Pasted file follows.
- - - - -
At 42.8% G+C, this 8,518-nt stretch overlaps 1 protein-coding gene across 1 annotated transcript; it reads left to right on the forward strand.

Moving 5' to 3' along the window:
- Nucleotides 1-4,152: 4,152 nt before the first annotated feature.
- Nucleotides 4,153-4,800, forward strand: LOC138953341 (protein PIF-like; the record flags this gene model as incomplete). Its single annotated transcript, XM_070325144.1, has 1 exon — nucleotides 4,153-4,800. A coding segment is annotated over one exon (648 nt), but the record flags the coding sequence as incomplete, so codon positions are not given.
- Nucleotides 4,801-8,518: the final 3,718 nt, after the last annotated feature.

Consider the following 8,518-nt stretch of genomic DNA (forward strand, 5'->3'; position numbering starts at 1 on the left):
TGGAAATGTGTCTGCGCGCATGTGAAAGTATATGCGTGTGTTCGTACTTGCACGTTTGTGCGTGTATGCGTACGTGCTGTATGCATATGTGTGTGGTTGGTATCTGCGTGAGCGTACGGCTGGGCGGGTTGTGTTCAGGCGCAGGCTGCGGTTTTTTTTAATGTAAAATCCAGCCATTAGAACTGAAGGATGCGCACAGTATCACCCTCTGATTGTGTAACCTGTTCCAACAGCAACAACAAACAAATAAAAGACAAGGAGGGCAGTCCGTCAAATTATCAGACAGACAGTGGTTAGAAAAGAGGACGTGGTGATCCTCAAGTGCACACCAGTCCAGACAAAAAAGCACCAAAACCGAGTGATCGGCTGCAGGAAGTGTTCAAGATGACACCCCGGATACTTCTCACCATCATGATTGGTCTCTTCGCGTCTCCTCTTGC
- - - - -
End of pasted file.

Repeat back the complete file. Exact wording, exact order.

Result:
At 42.8% G+C, this 8,518-nt stretch overlaps 1 protein-coding gene across 1 annotated transcript; it reads left to right on the forward strand.

Moving 5' to 3' along the window:
- Nucleotides 1-4,152: 4,152 nt before the first annotated feature.
- Nucleotides 4,153-4,800, forward strand: LOC138953341 (protein PIF-like; the record flags this gene model as incomplete). Its single annotated transcript, XM_070325144.1, has 1 exon — nucleotides 4,153-4,800. A coding segment is annotated over one exon (648 nt), but the record flags the coding sequence as incomplete, so codon positions are not given.
- Nucleotides 4,801-8,518: the final 3,718 nt, after the last annotated feature.

Consider the following 8,518-nt stretch of genomic DNA (forward strand, 5'->3'; position numbering starts at 1 on the left):
TGGAAATGTGTCTGCGCGCATGTGAAAGTATATGCGTGTGTTCGTACTTGCACGTTTGTGCGTGTATGCGTACGTGCTGTATGCATATGTGTGTGGTTGGTATCTGCGTGAGCGTACGGCTGGGCGGGTTGTGTTCAGGCGCAGGCTGCGGTTTTTTTTAATGTAAAATCCAGCCATTAGAACTGAAGGATGCGCACAGTATCACCCTCTGATTGTGTAACCTGTTCCAACAGCAACAACAAACAAATAAAAGACAAGGAGGGCAGTCCGTCAAATTATCAGACAGACAGTGGTTAGAAAAGAGGACGTGGTGATCCTCAAGTGCACACCAGTCCAGACAAAAAAGCACCAAAACCGAGTGATCGGCTGCAGGAAGTGTTCAAGATGACACCCCGGATACTTCTCACCATCATGATTGGTCTCTTCGCGTCTCCTCTTGC